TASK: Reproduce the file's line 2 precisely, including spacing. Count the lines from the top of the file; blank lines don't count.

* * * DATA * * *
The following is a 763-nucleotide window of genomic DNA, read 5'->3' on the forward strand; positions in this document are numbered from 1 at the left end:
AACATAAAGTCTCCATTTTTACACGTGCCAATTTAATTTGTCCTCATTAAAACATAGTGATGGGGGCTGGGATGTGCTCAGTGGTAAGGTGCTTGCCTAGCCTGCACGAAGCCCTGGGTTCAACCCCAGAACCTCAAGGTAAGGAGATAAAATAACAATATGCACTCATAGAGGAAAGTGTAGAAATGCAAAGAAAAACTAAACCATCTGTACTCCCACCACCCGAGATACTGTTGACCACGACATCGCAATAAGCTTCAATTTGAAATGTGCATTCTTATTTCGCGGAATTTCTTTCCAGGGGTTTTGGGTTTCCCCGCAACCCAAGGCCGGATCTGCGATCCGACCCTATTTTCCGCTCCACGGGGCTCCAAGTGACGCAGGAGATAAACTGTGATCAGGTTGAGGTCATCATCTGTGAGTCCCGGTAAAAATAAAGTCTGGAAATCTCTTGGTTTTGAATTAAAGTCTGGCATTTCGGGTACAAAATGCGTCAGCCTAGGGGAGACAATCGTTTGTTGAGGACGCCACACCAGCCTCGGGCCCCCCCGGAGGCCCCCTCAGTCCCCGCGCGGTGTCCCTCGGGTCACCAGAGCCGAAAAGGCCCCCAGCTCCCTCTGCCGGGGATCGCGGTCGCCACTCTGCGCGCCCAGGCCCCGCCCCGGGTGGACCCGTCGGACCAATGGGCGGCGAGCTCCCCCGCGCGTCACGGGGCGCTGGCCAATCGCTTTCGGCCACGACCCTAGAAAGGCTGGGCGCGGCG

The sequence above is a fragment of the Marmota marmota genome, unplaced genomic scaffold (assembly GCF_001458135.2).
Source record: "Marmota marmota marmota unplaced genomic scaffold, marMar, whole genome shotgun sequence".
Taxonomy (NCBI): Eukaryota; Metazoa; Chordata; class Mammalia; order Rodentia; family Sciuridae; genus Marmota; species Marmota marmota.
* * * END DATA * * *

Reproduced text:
AACATAAAGTCTCCATTTTTACACGTGCCAATTTAATTTGTCCTCATTAAAACATAGTGATGGGGGCTGGGATGTGCTCAGTGGTAAGGTGCTTGCCTAGCCTGCACGAAGCCCTGGGTTCAACCCCAGAACCTCAAGGTAAGGAGATAAAATAACAATATGCACTCATAGAGGAAAGTGTAGAAATGCAAAGAAAAACTAAACCATCTGTACTCCCACCACCCGAGATACTGTTGACCACGACATCGCAATAAGCTTCAATTTGAAATGTGCATTCTTATTTCGCGGAATTTCTTTCCAGGGGTTTTGGGTTTCCCCGCAACCCAAGGCCGGATCTGCGATCCGACCCTATTTTCCGCTCCACGGGGCTCCAAGTGACGCAGGAGATAAACTGTGATCAGGTTGAGGTCATCATCTGTGAGTCCCGGTAAAAATAAAGTCTGGAAATCTCTTGGTTTTGAATTAAAGTCTGGCATTTCGGGTACAAAATGCGTCAGCCTAGGGGAGACAATCGTTTGTTGAGGACGCCACACCAGCCTCGGGCCCCCCCGGAGGCCCCCTCAGTCCCCGCGCGGTGTCCCTCGGGTCACCAGAGCCGAAAAGGCCCCCAGCTCCCTCTGCCGGGGATCGCGGTCGCCACTCTGCGCGCCCAGGCCCCGCCCCGGGTGGACCCGTCGGACCAATGGGCGGCGAGCTCCCCCGCGCGTCACGGGGCGCTGGCCAATCGCTTTCGGCCACGACCCTAGAAAGGCTGGGCGCGGCG